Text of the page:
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What Is a Carolina Squat Truck and Where Are They Banned?

The Carolina Squat, also known as the “squat law truck,” has gained attention and controversy. In recent years, the Carolina Squat has gained significant attention in the automotive community. This controversial modification involves raising the front of a truck while keeping the rear lowered, resulting in an aggressive, tilted stance.

Carolina Squat

To address concerns regarding safety and proper vehicle regulations, several states, including North and South Carolina, have enacted laws specifically targeting the Carolina Squat. This article aims to provide an in-depth understanding of the Carolina Squat law and what a squatted truck is, exploring its purpose, implementation, impact, and the ongoing debate surrounding this trend.

what is a Carolina squat truck?

What’s a squatted truck The “Carolina Squat” is a trend where truck owners modify the suspension of their vehicle, so the front is pointing towards the sky and the rear end is pointing downward. 

squat truck

It is typical to see pickup trucks and SUVs with this modification. It will produce a significant rake if they raise the front of their trucks while simultaneously lowering the back. They might even attempt to mount the largest wheels and tires on their car to increase the squatting effect.

It should go without saying that this tendency does little for car practicality and instead has a lot of drawbacks. The Carolina Squat significantly reduces visibility over the hood and renders trucks practically worthless for hauling any freight.

Where did squatted trucks originate?

The ‘Carolina Squat’ trend, named after the states of North and South Carolina, originated in the California Baja Racing scene. This craze began when truck owners in Los Angeles, aiming to enhance their performance in desert racing, started altering their vehicle suspensions in the 1990s.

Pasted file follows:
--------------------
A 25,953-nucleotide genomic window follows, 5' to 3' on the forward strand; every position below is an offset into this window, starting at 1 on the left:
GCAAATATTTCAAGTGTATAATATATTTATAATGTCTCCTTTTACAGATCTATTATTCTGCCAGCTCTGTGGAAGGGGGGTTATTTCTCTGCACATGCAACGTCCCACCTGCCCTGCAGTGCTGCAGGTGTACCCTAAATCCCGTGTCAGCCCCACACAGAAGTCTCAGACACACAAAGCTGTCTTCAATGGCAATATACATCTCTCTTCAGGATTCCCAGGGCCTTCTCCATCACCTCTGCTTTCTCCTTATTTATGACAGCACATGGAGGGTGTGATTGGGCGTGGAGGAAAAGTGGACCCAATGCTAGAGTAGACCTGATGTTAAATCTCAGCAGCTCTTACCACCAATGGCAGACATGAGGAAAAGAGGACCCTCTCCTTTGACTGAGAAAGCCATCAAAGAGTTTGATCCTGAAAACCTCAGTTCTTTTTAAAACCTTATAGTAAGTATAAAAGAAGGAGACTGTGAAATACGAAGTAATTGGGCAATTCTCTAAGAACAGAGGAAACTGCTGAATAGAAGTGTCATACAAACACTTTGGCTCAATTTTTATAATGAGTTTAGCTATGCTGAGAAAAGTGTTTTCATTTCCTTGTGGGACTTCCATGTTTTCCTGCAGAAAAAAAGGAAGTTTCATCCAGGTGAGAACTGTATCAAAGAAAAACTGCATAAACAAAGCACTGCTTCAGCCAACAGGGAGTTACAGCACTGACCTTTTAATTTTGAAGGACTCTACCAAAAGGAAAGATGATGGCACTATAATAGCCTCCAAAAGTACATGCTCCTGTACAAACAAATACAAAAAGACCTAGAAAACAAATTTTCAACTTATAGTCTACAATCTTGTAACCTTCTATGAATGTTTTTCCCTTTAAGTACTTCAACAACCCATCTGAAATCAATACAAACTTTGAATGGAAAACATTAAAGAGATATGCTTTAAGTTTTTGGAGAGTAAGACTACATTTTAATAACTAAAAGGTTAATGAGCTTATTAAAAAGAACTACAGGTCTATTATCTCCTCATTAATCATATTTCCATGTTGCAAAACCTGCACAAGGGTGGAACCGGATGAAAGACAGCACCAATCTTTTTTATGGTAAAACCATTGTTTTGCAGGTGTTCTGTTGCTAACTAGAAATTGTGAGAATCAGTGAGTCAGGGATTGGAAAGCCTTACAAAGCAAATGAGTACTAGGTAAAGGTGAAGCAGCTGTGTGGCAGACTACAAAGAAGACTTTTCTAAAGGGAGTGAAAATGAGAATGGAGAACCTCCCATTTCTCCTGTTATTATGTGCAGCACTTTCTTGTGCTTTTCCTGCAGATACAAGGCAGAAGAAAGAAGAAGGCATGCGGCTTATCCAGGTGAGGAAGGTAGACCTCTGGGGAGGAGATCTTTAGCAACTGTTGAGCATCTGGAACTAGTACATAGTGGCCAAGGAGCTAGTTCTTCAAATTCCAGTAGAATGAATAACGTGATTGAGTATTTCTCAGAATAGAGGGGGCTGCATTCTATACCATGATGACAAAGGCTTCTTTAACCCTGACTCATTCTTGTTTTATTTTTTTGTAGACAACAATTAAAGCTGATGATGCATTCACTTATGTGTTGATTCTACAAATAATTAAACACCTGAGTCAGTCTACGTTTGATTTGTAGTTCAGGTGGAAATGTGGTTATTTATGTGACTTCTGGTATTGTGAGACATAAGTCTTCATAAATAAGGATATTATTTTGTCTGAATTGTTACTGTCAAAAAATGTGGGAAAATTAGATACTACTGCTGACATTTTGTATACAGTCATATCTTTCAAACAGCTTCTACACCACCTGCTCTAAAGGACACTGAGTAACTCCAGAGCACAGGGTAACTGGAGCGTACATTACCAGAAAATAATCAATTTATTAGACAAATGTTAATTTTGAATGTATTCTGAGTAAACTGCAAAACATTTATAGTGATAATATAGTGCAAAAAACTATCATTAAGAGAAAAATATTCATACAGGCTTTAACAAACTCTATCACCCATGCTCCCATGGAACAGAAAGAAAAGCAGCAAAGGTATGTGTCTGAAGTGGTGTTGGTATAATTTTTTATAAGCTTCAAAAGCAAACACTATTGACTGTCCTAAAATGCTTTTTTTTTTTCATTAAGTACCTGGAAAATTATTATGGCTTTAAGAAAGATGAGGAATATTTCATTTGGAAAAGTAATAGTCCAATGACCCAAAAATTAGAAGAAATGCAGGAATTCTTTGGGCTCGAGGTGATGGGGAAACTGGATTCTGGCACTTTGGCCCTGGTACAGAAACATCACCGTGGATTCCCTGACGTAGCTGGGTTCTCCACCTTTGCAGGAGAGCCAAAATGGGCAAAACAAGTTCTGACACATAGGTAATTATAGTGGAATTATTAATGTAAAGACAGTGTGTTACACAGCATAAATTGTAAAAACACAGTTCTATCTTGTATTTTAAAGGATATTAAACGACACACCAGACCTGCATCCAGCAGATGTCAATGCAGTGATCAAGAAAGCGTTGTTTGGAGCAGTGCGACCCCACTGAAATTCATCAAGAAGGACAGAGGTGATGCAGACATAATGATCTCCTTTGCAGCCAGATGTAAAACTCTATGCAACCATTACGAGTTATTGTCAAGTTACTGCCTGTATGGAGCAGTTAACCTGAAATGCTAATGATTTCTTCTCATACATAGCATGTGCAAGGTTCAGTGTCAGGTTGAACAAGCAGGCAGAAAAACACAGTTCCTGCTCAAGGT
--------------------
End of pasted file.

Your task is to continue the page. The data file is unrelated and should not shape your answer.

This modification involved lifting the front end of their trucks upwards while lowering the rear end, mimicking the look of vehicles navigating rugged terrain. However, this design also had drawbacks, as it reduced driver visibility, raising safety concerns.

Squatted trucks not only pose risks to their drivers but also to other motorists and pedestrians alike. The trend gained nationwide popularity as thousands of drivers shared pictures of their squat cars on Instagram.

what states banned squatted trucks

The “Carolina Squat” trend, where truck owners modify the suspension of their vehicle, so the front is pointing towards the sky and the rear end is pointing downward, has been banned in North CarolinaSouth Carolina, and Virginia. The law in South Carolina will take effect from July 1, 2023, and violators could face penalties of between $100 and $300 and could have their licenses suspended for chronic offenses.

The trend was banned due to safety concerns. A petition urging North Carolina Gov. Roy Cooper to outlaw squatting trucks in 2020 cited safety issues as justification. Following a study of the petition, Cooper enacted new rules that forbade changes that raised or lowered the tailgate over predetermined heights.

In response to the governor’s choice, Virginia approved laws in March 2022 making excessively squat trucks unlawful. The elevated hood reduced the driver’s visibility, making the modification unsafe. Trucks that are squatted pose a risk to their drivers, other drivers, and pedestrians.

Read More – What Happens When a Truck Driver Has an Accident

Squat Law Truck Regulations: What You Need to Know

carolina squat trucks

Carolina squat law: In December 2021, North Carolina took a decisive step in response to public concerns by passing legislation to outlaw squatted trucks. The decision followed a petition that garnered the support of over 72,000 residents.

According to this law, private passenger automobiles are not allowed to be modified to elevate the front end more than 3 inches beyond the manufacturer’s specified height, nor can they be lowered by more than 2 inches from the manufacturer’s specified height in the rear.

Under this law, the penalties for offenders are clear. A first offense results in a $100 fine. However, for repeat offenders, the fine escalates to $300, and their driver’s license faces suspension for a year.

Meanwhile, in Virginia, Governor Glen Youngkin signed a similar bill into law. This move came in the wake of a tragic incident involving Jody “BJ” Upton Jr., a 27-year-old father from the Mecklenburg area who lost his life in a February 2022 crash involving another vehicle equipped with the Carolina Squat modification.

Are squatted trucks dangerous?